Sustainability in business aviation, private jet and helicopter charter

The business aviation sector is on the rise again. Despite Brexit and Covid throwing challenges at the industry, some companies have seen an increase in demand. With this increase in momentum comes an even greater need, and opportunity, to progress sustainable options.

As an alternative to commercial flights, charter business flights are now seen as a safer option and one which enables more personal connectivity. It is no longer a fundamentally luxury service, but now attracts a broader demographic. The current impact on airline networks, affecting route choice and convenience, has increased the gap between business aviation and scheduled operations.

Business Aviation Market on the Rise!

Overall, scheduled commercial flights have decreased by around 45%, compared to only about 1% for business aviation. So far in 2022 the business aviation sector in the UK is seeing a surge. Small and mid-size cabin aircraft have seen a particularly quick increase. Luxaviation UK reported that business was down initially at the start of the pandemic, but then in 3Q21 rose to the highest since they began.

The increase in demand for charter flights and the ability to offer an alternative to commercial flights has meant that some operators have been able to increase their ticket price. This is not to take advantage of passengers, but to cover the costs of running a charter flight operation and staying in business. However, with higher ticket prices they will need to offer what the new customers expect – sustainable services. Passengers are willing to pay more but want to see a move to sustainable operations.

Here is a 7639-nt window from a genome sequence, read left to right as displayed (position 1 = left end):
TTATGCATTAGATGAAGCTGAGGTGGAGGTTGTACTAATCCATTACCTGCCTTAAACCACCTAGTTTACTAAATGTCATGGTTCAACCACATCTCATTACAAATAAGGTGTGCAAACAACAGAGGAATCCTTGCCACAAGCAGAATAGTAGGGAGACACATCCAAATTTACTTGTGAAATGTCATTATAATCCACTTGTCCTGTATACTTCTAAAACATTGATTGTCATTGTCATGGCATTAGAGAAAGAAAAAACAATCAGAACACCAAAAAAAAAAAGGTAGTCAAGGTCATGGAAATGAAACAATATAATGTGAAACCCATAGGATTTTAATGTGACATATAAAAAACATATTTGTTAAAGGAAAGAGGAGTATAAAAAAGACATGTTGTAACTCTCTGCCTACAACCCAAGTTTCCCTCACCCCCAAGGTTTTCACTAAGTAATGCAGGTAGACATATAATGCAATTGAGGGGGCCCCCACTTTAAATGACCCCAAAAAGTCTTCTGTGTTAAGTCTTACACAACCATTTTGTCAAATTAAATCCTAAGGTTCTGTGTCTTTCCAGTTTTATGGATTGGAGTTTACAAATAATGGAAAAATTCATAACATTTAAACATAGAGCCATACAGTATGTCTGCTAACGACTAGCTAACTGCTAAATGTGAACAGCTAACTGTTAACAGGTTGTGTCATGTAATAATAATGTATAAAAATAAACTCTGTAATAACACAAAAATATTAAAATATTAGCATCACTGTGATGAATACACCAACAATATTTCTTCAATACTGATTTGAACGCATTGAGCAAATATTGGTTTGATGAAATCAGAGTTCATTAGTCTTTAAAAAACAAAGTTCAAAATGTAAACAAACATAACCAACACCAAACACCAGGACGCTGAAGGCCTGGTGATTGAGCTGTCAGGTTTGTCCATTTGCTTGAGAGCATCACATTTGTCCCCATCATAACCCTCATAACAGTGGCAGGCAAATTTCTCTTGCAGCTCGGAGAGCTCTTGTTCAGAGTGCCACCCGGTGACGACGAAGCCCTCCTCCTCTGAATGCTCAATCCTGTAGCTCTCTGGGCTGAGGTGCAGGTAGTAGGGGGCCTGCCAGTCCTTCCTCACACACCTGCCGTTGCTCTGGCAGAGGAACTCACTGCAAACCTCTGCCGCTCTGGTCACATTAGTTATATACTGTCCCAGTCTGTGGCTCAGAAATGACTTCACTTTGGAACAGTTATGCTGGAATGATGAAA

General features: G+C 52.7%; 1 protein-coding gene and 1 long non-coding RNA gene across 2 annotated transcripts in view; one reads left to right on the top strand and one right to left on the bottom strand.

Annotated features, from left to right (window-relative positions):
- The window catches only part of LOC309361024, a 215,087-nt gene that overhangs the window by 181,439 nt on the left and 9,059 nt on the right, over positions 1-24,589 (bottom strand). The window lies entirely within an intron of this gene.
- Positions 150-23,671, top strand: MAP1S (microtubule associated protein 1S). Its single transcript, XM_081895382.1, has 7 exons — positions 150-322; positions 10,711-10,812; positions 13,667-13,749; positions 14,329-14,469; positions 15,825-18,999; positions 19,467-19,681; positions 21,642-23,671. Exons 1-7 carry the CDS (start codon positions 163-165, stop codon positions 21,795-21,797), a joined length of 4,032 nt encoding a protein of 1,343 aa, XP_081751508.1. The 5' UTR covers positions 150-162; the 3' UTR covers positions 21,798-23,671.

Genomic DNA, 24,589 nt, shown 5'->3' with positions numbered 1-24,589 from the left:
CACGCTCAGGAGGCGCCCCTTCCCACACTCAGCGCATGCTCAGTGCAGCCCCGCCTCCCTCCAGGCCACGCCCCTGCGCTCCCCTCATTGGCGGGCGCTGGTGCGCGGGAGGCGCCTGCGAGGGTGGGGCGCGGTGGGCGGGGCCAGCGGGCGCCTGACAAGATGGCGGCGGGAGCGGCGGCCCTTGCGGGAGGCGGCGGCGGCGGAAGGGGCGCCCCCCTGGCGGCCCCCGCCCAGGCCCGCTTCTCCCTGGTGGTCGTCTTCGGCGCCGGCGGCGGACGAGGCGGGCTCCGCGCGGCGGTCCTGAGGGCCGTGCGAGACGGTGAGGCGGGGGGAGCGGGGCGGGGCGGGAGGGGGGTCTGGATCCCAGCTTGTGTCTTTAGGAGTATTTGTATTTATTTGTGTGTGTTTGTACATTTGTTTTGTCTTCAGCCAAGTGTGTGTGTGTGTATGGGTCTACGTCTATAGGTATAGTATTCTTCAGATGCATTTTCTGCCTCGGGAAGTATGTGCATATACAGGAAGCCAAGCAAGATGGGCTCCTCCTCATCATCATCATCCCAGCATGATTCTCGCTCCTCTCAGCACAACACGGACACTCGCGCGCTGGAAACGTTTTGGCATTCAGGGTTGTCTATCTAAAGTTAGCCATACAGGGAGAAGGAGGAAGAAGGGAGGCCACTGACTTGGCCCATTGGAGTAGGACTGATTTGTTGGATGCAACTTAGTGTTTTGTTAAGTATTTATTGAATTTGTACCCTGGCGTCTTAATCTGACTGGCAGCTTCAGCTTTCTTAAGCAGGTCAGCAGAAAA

Reducing Aviation’s Carbon Footprint

Aviation produces around 2.4% of global CO2 emissions. This figure is expected to grow in the future as the demand for air travel increases throughout the world. Reducing aviation’s carbon footprint will require a mix of technological improvements and changes across the sector. Businesses will need to stay ahead of the game in order to be successful. This will require us to focus on developing new technologies that can help reduce emissions, as well as implementing policies and practices that promote sustainability and uptake of the new advances.

The drive to sustainability was a hot topic at the BBGA 2022 annual conference, with a panel on fixed-wing electrical/hybrid-electrical and eVTOL (Electric vertical take-off and landing) for business aviation. Panellists discussed the benefits of these technologies for business aviation and the steps that need to be taken to make them more widespread.

The Future of Sustainable Aviation

The aviation industry is making great strides in sustainable technology, with a range of new options coming to market or in development. Airbus and CFM have announced plans to test a hydrogen-fueled engine, project ZEROe, that would produce zero carbon emissions during flight.

GE Aviation has partnered with NASA to develop hybrid electric engines which will be much more fuel-efficient than traditional engines. In addition, other new engine designs are being explored, such as the open-fan concept to reduce fuel consumption, and therefore emissions. The fast progress of eVTOL aircraft is likely to lead to a considerable growth in their use in the business aviation sector in the next few years.